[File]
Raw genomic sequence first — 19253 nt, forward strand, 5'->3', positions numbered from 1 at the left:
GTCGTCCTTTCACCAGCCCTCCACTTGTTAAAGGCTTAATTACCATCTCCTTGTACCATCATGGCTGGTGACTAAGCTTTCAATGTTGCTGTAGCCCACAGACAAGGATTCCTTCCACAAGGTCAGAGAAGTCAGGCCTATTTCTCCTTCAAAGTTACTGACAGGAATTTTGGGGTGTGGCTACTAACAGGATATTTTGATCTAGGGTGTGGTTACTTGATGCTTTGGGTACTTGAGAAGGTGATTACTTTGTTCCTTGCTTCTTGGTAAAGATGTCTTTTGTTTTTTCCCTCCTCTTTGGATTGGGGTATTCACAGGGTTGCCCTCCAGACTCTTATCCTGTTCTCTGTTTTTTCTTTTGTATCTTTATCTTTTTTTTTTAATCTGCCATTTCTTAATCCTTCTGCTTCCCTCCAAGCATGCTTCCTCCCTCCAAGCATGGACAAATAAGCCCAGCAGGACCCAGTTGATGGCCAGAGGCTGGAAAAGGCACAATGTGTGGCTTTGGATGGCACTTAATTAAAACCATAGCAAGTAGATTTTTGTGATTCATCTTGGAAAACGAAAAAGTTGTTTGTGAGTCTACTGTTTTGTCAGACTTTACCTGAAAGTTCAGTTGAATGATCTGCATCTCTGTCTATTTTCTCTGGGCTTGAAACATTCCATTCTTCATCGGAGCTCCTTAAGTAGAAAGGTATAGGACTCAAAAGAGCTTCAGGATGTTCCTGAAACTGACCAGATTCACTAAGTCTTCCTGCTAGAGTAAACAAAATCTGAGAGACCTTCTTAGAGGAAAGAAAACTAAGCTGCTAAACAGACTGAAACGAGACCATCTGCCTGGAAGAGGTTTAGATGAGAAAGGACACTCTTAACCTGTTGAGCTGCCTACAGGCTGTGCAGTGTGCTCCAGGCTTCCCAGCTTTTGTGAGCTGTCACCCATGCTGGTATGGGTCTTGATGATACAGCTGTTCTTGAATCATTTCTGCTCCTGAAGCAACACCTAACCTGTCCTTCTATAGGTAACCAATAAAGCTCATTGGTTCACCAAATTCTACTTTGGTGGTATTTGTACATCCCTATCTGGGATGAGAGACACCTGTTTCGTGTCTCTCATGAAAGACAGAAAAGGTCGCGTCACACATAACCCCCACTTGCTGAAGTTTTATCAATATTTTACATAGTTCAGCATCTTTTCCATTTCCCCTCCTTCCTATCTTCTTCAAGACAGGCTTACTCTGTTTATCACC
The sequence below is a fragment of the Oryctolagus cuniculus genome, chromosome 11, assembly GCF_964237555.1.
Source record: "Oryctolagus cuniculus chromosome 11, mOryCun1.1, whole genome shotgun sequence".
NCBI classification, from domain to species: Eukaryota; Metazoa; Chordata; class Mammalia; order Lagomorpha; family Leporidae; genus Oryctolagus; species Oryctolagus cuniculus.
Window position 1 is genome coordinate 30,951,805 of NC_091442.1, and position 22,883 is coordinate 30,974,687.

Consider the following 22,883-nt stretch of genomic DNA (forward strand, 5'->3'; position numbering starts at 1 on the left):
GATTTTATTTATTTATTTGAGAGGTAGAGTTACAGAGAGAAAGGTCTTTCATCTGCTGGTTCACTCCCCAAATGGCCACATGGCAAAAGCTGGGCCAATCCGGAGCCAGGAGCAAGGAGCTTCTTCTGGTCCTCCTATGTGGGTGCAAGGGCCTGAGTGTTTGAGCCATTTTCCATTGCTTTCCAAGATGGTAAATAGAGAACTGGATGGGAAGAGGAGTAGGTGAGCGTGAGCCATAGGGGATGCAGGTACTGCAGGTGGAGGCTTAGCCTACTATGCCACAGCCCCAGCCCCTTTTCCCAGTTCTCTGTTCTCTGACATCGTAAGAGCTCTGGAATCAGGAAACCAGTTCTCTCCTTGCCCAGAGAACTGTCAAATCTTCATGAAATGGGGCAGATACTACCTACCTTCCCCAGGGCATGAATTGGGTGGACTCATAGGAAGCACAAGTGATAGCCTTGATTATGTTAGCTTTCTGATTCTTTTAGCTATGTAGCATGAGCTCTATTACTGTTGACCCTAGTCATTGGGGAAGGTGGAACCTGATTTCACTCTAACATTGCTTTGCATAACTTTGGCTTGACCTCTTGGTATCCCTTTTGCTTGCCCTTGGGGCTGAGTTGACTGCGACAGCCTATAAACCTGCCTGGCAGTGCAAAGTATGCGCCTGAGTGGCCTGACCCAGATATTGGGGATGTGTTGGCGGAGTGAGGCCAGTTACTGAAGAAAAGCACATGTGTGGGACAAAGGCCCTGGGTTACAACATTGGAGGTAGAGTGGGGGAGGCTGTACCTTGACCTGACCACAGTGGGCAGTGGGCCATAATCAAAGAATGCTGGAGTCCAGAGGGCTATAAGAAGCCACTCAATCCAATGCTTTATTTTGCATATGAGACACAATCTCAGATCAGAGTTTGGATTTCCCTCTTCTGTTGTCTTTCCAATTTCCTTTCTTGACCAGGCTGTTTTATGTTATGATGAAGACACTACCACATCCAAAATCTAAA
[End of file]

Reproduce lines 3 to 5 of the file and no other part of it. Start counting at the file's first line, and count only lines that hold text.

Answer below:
The sequence below is a fragment of the Oryctolagus cuniculus genome, chromosome 11, assembly GCF_964237555.1.
Source record: "Oryctolagus cuniculus chromosome 11, mOryCun1.1, whole genome shotgun sequence".
NCBI classification, from domain to species: Eukaryota; Metazoa; Chordata; class Mammalia; order Lagomorpha; family Leporidae; genus Oryctolagus; species Oryctolagus cuniculus.